Lamar Giles knows how to write fun, feisty, and fully realized female protagonists.

In Overturned, poker prodigy Nikki Tate lives in a Las Vegas casino, kicks butt on and off the soccer field, and cunningly pursues a murder suspect the police don’t seem to want to find.

“The key—and this is the approach the first time I wrote a female character—is not to think of it as a thesis on what girls are,” says Giles, who Kirkus reached by phone at home in Virginia. “This character is her own person, her own personality. And if I keep my mindset there, I don’t feel like I can veer too wrong in some kind of direction that might be either sexist or genderist.”

Giles received Edgar Award nominations for both Fake ID, which featured a young man in witness protection, and Endangered, which featured a teenage vigilante named Lauren Daniels.

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He is a cofounder and senior vice president of communications for We Need Diverse Books, a grassroots organization that fosters and promotes the depiction of diverse experiences in children’s literature.

“With my characters being African American, I always like to point out [the racism] we deal with,” Giles says. “It’s not all-consuming, so that’s why the plots of my books tend not to necessarily hinge on that aspect, but it’s always there. In my everyday life I feel it, my family feels it, kids I meet feel it, so I think it’s important to let people know this is the country we live in, and these are the concerns that brown people have.”

“It would be a disservice to not at least give a glimpse into what the daily life for a minority in America is like,” he says.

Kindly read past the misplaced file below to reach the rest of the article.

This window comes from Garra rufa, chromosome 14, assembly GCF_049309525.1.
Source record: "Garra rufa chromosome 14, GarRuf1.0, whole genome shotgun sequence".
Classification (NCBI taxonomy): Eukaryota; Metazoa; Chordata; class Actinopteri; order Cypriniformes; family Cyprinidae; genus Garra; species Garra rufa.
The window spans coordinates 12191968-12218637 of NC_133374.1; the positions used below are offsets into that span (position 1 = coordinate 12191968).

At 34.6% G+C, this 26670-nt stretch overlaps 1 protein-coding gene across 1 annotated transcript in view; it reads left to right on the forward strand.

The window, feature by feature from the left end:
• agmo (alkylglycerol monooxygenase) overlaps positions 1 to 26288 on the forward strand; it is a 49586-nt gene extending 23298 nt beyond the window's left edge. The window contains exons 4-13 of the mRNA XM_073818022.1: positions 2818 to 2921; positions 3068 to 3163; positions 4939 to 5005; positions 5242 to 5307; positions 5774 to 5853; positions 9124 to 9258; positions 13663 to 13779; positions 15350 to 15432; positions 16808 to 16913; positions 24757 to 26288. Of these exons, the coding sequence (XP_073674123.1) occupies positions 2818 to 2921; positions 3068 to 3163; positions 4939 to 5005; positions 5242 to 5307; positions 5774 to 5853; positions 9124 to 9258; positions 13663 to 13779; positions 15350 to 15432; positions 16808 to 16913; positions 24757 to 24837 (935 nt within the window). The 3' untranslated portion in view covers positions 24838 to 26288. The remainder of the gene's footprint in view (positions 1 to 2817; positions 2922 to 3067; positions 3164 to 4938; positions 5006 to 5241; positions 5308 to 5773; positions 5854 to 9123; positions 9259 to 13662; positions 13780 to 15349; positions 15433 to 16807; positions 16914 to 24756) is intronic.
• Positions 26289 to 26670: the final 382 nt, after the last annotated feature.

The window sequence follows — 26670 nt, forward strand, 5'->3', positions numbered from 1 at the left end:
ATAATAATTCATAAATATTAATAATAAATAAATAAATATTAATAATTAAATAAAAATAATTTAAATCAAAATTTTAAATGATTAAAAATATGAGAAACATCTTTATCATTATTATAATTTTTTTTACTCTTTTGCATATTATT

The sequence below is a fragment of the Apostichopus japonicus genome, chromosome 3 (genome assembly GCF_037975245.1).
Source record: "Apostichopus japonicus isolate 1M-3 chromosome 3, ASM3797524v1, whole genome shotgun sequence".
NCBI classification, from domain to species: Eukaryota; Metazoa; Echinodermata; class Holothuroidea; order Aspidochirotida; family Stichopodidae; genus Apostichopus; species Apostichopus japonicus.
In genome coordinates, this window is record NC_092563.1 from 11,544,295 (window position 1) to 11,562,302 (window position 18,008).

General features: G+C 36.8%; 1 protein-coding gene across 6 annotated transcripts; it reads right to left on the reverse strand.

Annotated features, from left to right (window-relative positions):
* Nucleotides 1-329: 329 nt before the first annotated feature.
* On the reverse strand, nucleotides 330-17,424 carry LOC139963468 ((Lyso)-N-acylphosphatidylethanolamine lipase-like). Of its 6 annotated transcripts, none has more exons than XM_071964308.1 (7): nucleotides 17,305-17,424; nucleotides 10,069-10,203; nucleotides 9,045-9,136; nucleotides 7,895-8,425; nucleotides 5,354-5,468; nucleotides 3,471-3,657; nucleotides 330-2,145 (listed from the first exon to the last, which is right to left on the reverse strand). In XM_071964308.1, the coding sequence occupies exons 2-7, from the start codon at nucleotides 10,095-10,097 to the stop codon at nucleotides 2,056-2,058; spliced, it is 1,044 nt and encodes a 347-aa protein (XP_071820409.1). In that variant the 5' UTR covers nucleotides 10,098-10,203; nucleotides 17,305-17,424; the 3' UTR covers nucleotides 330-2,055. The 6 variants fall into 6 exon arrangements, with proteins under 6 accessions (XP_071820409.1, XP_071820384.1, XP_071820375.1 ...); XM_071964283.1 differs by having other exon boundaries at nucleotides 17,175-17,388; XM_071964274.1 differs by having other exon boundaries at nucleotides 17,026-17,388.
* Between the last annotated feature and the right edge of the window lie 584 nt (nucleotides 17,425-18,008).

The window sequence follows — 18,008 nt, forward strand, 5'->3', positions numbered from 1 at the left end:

Overturned opens with Nikki and her mother, Gwen, en route to prison to pick up her father, legendary professional poker player Nathan “The Broker” Tate. He was wrongly imprisoned for the murder of a friend at a card game gone wrong—a conviction that took five years to overturn.

“Black man wrongly convicted on shady circumstantial evidence, officialdom’s long, hard stance on admitting no wrongdoing whatsoever because, hey, reasons,” Giles writes.“People picking sides based on as little real information as possible. Vegas loved its homegrown horror stories.”

The family casino, Andromeda’s Palace, has struggled in Nate’s absence. Nikki’s pitches in at the office—balancing the books, basically running the show—when she’s not running tables at illegal poker games throughout town. She’s playing to pay her way through four years at the University of Virginia, where her sports star best friends, Molly and Gavin, plan to matriculate next fall.

Giles_cover “I was Dad’s star pupil, his only pupil, from the time I learned to read and count,” Giles writes. “After he went in, I found other ways. Books by the game’s legends. Online play where the currency wasn’t real, but the lessons were. I even had an app on my phone so I could squeeze in games. Poker’s a game of skill, not luck, despite popular belief. My skills had to be sharp if I was gonna reach my ultimate goal. Escape velocity.”

With Nate back in the mix, Nikki’s escape plan soon goes awry. When a shocking murder claims someone she loves, Nikki must navigate rivalries galore to catch the perpetrator—between her father and competing casino owner “Bert Bert” Carlino; her father and Tomás, the security head who’s been trying to catch her mother’s eye; her high school’s football team, the Vista Rojo Fighting Lions, and their nemeses the Cardinal Graham Warrior Griffins; card sharks and biker gangs.

“With rivalries, there’s a bit of a technical necessity there more than anything, particularly in a mystery, because you have to have different levels of misdirection,” Giles says. “Anytime you have characters in conflict, or groups of characters in conflict, you automatically set up potential to be the villain that we’re keeping secret throughout. Just like themes of Greek mythology are kind of threaded through, themes of the rivalries are there because I want to have a lot of people in conflict with Nikki, given the thing she’s trying to figure out.”

Megan Labrise writes “Field Notes” and features for Kirkus Reviews and is the co-host of the Kirkus podcast, Fully Booked.